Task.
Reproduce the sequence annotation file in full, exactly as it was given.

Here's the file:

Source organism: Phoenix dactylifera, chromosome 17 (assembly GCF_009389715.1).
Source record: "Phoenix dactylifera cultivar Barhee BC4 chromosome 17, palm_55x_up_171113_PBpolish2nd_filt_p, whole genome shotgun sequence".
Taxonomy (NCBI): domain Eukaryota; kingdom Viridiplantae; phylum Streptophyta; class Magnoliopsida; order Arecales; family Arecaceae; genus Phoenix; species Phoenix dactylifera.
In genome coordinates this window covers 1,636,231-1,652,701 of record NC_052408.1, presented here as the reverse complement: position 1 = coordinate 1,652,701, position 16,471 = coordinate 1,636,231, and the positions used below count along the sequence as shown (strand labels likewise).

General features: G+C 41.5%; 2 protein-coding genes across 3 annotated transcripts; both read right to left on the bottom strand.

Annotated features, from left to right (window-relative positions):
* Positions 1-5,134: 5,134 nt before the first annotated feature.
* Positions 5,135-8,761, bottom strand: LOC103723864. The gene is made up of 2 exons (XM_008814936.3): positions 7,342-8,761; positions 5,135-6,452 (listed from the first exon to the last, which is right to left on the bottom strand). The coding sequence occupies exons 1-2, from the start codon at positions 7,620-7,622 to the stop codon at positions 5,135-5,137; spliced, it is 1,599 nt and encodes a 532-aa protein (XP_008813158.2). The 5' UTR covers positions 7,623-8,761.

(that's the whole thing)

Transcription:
Source organism: Phoenix dactylifera, chromosome 17 (assembly GCF_009389715.1).
Source record: "Phoenix dactylifera cultivar Barhee BC4 chromosome 17, palm_55x_up_171113_PBpolish2nd_filt_p, whole genome shotgun sequence".
Taxonomy (NCBI): domain Eukaryota; kingdom Viridiplantae; phylum Streptophyta; class Magnoliopsida; order Arecales; family Arecaceae; genus Phoenix; species Phoenix dactylifera.
In genome coordinates this window covers 1,636,231-1,652,701 of record NC_052408.1, presented here as the reverse complement: position 1 = coordinate 1,652,701, position 16,471 = coordinate 1,636,231, and the positions used below count along the sequence as shown (strand labels likewise).

General features: G+C 41.5%; 2 protein-coding genes across 3 annotated transcripts; both read right to left on the bottom strand.

Annotated features, from left to right (window-relative positions):
* Positions 1-5,134: 5,134 nt before the first annotated feature.
* Positions 5,135-8,761, bottom strand: LOC103723864. The gene is made up of 2 exons (XM_008814936.3): positions 7,342-8,761; positions 5,135-6,452 (listed from the first exon to the last, which is right to left on the bottom strand). The coding sequence occupies exons 1-2, from the start codon at positions 7,620-7,622 to the stop codon at positions 5,135-5,137; spliced, it is 1,599 nt and encodes a 532-aa protein (XP_008813158.2). The 5' UTR covers positions 7,623-8,761.